Academic Labor

The Coalition of Academic Labor:
Working towards improving the quality of academic jobs and higher education standards

 Erich Vogt, Adjunct Professor, American University
“The situation [at American University] literally cried out for corrective action. So adjunct faculty rolled up their collective shirt sleeves and encouraged folks to sign union authorization cards. And you know what? The response was tremendous. Many asked us “Where have you been all these years? What took you so long? Others thanked us for our courage and commitment and congratulated us for doing the right thing. We realized our voices mattered very very little; individually none at all. We also acknowledged that those in power only listen to those who can also project power. And the only power willing to take on corporate power, in whatever clothes, is the union.  It is us! The 99% forming strong unions.”



Kip Lornell, Adjunct Professor, George Washington University:

“Although they are ostensible non-profits, many large universities such as George Washington and Georgetown are actually complex businesses with a net worth in the billions and operating budgets in the hundreds of millions. The best way for employees to deal with such a large business is through unionization, which promotes not only solidarity but also provides the power of collective bargaining.”



Maureen Chalmers, Northwest Connecticut Community College:

“I am a teacher at Northwestern Connecticut Community College. I teach remedial and developmental reading and writing to Deaf and Hard of Hearing students attending the college. I am also an audiologist and work with the students on their expressive and receptive communication skills.

The union is a vital source of power for an individual in the workforce. At a college we don’t face a lot of abuses like in some other areas of the work force, but the union has empowered us to have a voice in the development of the role of faculty and professionals on campus. It creates a healthy relationship between the faculty/staff and the deans and the presidents at the campuses. It enhances collegiality.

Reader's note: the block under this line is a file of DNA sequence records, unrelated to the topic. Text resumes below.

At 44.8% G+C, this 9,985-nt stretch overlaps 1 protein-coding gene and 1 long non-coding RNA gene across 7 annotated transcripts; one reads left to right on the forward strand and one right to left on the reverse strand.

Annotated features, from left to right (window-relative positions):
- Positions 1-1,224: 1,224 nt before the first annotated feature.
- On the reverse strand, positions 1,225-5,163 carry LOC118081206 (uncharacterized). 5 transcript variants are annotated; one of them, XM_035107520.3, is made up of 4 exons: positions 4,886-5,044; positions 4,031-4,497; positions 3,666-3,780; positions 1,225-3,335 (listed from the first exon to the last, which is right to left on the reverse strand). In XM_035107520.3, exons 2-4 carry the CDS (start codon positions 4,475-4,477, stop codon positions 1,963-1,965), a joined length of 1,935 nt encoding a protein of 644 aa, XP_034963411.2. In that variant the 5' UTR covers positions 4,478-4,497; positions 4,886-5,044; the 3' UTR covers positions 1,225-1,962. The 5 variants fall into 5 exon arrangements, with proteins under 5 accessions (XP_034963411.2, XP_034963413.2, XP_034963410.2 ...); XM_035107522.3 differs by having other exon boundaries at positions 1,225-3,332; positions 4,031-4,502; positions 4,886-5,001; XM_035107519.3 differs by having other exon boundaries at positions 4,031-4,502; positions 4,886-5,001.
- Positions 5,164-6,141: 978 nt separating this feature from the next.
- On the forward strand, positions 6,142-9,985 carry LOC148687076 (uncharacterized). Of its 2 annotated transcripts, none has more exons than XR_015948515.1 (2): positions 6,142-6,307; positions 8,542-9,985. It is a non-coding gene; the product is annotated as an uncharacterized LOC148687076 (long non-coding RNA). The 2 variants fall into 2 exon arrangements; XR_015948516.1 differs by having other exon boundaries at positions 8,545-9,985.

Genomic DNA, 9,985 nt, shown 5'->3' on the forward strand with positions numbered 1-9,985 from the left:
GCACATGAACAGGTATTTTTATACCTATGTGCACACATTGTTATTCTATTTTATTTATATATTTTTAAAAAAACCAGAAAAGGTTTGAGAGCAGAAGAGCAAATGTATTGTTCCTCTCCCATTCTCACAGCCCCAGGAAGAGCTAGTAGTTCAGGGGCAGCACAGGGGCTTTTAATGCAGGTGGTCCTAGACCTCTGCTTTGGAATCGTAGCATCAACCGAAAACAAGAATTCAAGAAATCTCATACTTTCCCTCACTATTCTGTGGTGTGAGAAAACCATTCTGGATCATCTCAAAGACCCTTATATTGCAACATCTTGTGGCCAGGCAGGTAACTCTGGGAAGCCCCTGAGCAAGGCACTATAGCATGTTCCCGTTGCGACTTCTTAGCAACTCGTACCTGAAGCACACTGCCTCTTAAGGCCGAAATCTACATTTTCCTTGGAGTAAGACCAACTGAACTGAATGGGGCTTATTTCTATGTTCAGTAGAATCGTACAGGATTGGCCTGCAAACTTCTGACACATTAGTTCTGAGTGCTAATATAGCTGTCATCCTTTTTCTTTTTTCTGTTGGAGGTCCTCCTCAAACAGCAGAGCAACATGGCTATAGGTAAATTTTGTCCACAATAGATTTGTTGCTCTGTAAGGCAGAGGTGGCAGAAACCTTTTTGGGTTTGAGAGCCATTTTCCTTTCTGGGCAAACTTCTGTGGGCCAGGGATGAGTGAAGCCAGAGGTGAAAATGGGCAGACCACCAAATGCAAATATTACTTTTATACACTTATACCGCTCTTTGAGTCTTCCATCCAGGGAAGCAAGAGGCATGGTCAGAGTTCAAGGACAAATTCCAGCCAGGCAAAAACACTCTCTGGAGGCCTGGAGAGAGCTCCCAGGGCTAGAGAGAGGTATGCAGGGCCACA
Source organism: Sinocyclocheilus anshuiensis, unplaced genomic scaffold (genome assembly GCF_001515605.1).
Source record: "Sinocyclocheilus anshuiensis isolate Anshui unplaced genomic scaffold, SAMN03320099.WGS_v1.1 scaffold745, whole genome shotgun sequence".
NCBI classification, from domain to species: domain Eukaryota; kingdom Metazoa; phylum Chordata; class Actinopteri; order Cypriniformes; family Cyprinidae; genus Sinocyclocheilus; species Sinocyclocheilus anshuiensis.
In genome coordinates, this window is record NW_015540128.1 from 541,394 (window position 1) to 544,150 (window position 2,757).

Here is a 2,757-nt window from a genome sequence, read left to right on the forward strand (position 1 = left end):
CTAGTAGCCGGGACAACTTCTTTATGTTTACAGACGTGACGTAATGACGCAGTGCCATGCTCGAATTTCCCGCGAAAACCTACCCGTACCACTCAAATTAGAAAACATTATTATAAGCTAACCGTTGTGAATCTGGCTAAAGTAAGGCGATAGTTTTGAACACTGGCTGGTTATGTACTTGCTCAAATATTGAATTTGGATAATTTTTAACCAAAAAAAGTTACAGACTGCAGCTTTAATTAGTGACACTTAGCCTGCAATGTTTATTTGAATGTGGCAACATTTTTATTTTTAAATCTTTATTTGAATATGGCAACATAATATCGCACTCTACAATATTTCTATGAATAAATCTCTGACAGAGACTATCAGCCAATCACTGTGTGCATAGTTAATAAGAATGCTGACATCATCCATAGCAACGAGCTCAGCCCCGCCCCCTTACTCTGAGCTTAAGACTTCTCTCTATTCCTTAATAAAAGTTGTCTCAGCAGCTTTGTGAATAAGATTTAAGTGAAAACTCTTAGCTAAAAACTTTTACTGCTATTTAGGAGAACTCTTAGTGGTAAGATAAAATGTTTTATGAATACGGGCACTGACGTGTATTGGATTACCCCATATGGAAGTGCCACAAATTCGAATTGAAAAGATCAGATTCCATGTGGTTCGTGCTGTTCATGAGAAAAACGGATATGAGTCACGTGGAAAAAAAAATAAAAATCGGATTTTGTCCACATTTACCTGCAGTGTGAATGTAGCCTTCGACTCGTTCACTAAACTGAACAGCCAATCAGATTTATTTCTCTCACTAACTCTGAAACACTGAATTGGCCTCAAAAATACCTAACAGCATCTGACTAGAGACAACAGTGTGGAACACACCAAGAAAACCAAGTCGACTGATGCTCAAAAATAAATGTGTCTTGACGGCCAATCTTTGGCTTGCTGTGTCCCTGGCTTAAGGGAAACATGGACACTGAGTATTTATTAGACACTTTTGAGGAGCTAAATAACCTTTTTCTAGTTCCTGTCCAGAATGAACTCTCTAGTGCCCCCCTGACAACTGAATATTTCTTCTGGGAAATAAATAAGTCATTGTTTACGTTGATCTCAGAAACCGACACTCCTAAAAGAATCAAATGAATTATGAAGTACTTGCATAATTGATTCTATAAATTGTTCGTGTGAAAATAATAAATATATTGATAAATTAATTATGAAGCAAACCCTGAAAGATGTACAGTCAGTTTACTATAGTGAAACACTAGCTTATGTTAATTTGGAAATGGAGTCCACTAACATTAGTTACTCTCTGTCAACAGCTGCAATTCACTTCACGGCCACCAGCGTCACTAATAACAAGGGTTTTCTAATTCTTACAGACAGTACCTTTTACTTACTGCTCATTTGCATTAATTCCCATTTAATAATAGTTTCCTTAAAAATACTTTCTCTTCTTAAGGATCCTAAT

“My union has been a great support to the community that I work with; the Deaf. The skills I have learned in my capacity as a union leader have helped the Deaf navigate the daunting challenges of communicating with legislators. For unions like mine, it not just the workers’ wages and benefits, it’s creating an equal society at large that is the goal. My friend made a great analogy about the power of the unions when he said, ‘The world is full of Davids and Goliaths. Whenever a minority group or individuals band together to fix a problem, aka Goliath, they can be successful. Unions work for the collective good for all people, not just the unionized people.’


Gabriela Pirralho, Adviser and Administrative Coordinator University of Washington:

“I work as the 100- and 200-level adviser and administrative coordinator at the division of Spanish and Portuguese studies at the University of Washington. I assist students, faculty and staff. I live at the U-District, since I cannot afford long commuting hours, being a full time employee, part-time student and single parent.

“I am glad to be part of SEIU Local 925. Through our united voice, my union gives me a way to advocate for professional fairness and improve my workplace. Also, through our political activities, I get the opportunity to make a positive impact for my community and ensure that our elected officials prioritize quality public services–especially during these times when there is so much political and economic turmoil. By coming together through SEIU Local 925, I am able to make a big difference in helping create a better future for my child.”

More about this campaign and the Coalition of Academic Labor at 


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